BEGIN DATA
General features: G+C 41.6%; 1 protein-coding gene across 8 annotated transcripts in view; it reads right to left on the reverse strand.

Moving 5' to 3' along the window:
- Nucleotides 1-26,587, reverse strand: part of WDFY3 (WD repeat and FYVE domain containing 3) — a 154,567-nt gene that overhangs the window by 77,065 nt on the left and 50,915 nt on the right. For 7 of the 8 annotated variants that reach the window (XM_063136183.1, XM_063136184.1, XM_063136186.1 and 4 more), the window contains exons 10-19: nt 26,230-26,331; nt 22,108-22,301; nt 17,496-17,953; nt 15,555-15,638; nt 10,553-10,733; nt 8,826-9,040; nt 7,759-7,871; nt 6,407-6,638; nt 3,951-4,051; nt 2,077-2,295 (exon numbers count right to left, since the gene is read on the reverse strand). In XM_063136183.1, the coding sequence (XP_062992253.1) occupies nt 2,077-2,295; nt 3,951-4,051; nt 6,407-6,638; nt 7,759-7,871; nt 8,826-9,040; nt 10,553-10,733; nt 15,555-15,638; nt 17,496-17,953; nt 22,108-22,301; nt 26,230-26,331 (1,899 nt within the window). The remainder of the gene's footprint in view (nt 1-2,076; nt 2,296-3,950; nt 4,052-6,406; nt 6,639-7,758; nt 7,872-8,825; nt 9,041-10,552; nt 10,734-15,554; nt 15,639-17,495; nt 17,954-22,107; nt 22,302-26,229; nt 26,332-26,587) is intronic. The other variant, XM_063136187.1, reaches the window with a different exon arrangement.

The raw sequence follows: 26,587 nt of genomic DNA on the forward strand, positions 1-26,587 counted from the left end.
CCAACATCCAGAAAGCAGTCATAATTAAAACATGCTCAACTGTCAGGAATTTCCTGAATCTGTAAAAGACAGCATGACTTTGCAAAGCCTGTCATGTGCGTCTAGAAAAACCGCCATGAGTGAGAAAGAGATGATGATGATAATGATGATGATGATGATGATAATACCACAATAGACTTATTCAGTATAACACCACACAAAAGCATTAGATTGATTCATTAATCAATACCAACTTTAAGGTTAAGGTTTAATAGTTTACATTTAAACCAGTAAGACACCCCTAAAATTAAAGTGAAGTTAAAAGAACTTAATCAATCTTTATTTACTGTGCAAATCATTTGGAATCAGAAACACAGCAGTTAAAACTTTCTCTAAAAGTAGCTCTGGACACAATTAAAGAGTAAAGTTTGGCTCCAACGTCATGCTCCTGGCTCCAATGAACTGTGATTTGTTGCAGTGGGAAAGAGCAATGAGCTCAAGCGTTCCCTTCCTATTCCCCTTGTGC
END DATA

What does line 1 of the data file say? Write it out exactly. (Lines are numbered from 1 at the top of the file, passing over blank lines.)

General features: G+C 41.6%; 1 protein-coding gene across 8 annotated transcripts in view; it reads right to left on the reverse strand.